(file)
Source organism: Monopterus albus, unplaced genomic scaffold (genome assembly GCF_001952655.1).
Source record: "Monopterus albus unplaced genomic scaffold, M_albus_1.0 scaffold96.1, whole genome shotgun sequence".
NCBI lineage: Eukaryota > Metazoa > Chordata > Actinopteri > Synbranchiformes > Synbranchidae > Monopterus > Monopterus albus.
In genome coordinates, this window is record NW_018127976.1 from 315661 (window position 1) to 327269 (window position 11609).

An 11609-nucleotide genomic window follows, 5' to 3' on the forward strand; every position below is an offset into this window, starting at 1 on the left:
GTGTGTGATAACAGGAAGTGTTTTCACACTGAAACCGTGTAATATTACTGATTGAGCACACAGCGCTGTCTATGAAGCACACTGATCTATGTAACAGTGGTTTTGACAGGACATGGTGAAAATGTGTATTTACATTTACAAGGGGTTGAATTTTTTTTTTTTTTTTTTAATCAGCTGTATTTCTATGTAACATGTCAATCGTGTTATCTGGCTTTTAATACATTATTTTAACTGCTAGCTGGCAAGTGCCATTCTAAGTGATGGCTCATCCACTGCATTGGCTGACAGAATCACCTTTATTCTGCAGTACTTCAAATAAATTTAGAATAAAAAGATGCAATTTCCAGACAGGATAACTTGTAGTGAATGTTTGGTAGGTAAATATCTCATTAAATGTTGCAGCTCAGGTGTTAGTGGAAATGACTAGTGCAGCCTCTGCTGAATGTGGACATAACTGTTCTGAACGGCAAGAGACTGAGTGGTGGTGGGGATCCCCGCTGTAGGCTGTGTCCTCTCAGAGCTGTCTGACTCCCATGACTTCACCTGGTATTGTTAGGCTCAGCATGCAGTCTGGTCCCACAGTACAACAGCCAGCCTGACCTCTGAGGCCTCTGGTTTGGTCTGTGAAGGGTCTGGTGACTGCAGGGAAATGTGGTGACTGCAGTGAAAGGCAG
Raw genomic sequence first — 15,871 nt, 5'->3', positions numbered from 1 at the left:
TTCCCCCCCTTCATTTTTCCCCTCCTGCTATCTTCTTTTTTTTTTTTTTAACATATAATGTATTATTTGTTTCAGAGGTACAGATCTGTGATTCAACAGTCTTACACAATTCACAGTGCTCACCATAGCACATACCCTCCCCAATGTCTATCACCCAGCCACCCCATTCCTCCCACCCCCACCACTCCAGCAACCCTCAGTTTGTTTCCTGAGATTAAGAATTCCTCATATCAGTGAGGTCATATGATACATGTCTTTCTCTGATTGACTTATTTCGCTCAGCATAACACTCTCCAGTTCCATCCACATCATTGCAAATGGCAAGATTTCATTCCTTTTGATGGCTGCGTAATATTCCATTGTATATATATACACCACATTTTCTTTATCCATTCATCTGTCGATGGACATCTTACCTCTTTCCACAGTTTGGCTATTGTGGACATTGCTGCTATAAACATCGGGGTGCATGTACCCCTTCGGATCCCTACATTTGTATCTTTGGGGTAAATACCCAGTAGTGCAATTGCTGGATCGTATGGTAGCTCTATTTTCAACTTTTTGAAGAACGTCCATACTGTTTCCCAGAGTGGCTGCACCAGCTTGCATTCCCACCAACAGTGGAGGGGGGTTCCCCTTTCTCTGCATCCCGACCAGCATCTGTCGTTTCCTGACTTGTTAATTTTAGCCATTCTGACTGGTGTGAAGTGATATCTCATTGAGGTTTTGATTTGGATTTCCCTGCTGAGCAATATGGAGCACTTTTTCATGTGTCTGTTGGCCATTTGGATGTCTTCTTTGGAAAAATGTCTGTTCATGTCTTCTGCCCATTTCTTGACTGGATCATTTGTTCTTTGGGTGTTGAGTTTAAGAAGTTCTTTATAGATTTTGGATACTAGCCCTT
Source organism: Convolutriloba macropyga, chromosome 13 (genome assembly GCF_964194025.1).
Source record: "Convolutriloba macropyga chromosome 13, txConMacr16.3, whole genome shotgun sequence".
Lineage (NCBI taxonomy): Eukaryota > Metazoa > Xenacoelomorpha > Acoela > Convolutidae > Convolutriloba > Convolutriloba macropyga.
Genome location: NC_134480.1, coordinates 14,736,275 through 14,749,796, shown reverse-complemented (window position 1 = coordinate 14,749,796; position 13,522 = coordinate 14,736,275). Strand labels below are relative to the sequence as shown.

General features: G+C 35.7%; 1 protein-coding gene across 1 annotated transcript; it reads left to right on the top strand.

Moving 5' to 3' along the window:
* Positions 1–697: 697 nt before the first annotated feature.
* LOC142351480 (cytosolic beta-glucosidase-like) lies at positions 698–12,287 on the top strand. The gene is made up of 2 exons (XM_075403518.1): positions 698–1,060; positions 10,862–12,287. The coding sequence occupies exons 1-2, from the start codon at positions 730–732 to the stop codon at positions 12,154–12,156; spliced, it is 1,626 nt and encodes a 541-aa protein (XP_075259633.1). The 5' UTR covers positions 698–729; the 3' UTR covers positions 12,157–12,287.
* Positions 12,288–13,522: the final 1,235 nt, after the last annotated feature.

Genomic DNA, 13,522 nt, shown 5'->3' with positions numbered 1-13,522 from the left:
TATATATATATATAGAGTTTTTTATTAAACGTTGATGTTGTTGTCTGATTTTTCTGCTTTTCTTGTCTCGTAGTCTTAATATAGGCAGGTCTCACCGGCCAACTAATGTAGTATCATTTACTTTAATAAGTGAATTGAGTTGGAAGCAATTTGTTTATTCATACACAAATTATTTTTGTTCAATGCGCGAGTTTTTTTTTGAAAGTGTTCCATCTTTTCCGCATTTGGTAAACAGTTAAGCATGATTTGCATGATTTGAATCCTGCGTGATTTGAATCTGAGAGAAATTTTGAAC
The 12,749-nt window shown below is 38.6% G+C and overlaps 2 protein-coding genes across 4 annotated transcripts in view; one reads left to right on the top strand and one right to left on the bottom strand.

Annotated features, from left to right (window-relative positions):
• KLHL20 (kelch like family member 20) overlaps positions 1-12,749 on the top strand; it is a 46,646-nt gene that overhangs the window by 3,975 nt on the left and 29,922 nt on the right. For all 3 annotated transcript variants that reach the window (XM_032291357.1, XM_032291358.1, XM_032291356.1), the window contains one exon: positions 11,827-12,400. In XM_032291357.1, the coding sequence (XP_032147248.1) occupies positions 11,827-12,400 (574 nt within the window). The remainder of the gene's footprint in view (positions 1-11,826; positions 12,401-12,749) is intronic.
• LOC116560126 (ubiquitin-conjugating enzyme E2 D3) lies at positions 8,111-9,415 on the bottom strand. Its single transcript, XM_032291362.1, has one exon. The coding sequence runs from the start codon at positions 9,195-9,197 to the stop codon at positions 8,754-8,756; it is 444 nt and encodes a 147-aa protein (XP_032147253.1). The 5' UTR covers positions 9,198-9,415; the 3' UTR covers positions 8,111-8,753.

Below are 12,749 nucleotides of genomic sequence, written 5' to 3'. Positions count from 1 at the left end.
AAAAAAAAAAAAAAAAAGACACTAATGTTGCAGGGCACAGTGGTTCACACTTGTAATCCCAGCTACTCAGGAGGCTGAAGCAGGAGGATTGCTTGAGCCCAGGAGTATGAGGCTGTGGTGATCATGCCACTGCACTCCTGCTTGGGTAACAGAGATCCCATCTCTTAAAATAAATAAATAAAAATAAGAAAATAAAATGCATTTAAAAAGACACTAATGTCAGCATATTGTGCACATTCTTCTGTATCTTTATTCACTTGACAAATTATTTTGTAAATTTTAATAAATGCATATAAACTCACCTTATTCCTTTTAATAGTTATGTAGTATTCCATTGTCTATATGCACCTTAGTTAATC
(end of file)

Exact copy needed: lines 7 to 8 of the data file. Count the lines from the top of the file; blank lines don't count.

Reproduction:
Raw genomic sequence first — 15,871 nt, 5'->3', positions numbered from 1 at the left:
TTCCCCCCCTTCATTTTTCCCCTCCTGCTATCTTCTTTTTTTTTTTTTTAACATATAATGTATTATTTGTTTCAGAGGTACAGATCTGTGATTCAACAGTCTTACACAATTCACAGTGCTCACCATAGCACATACCCTCCCCAATGTCTATCACCCAGCCACCCCATTCCTCCCACCCCCACCACTCCAGCAACCCTCAGTTTGTTTCCTGAGATTAAGAATTCCTCATATCAGTGAGGTCATATGATACATGTCTTTCTCTGATTGACTTATTTCGCTCAGCATAACACTCTCCAGTTCCATCCACATCATTGCAAATGGCAAGATTTCATTCCTTTTGATGGCTGCGTAATATTCCATTGTATATATATACACCACATTTTCTTTATCCATTCATCTGTCGATGGACATCTTACCTCTTTCCACAGTTTGGCTATTGTGGACATTGCTGCTATAAACATCGGGGTGCATGTACCCCTTCGGATCCCTACATTTGTATCTTTGGGGTAAATACCCAGTAGTGCAATTGCTGGATCGTATGGTAGCTCTATTTTCAACTTTTTGAAGAACGTCCATACTGTTTCCCAGAGTGGCTGCACCAGCTTGCATTCCCACCAACAGTGGAGGGGGGTTCCCCTTTCTCTGCATCCCGACCAGCATCTGTCGTTTCCTGACTTGTTAATTTTAGCCATTCTGACTGGTGTGAAGTGATATCTCATTGAGGTTTTGATTTGGATTTCCCTGCTGAGCAATATGGAGCACTTTTTCATGTGTCTGTTGGCCATTTGGATGTCTTCTTTGGAAAAATGTCTGTTCATGTCTTCTGCCCATTTCTTGACTGGATCATTTGTTCTTTGGGTGTTGAGTTTAAGAAGTTCTTTATAGATTTTGGATACTAGCCCTT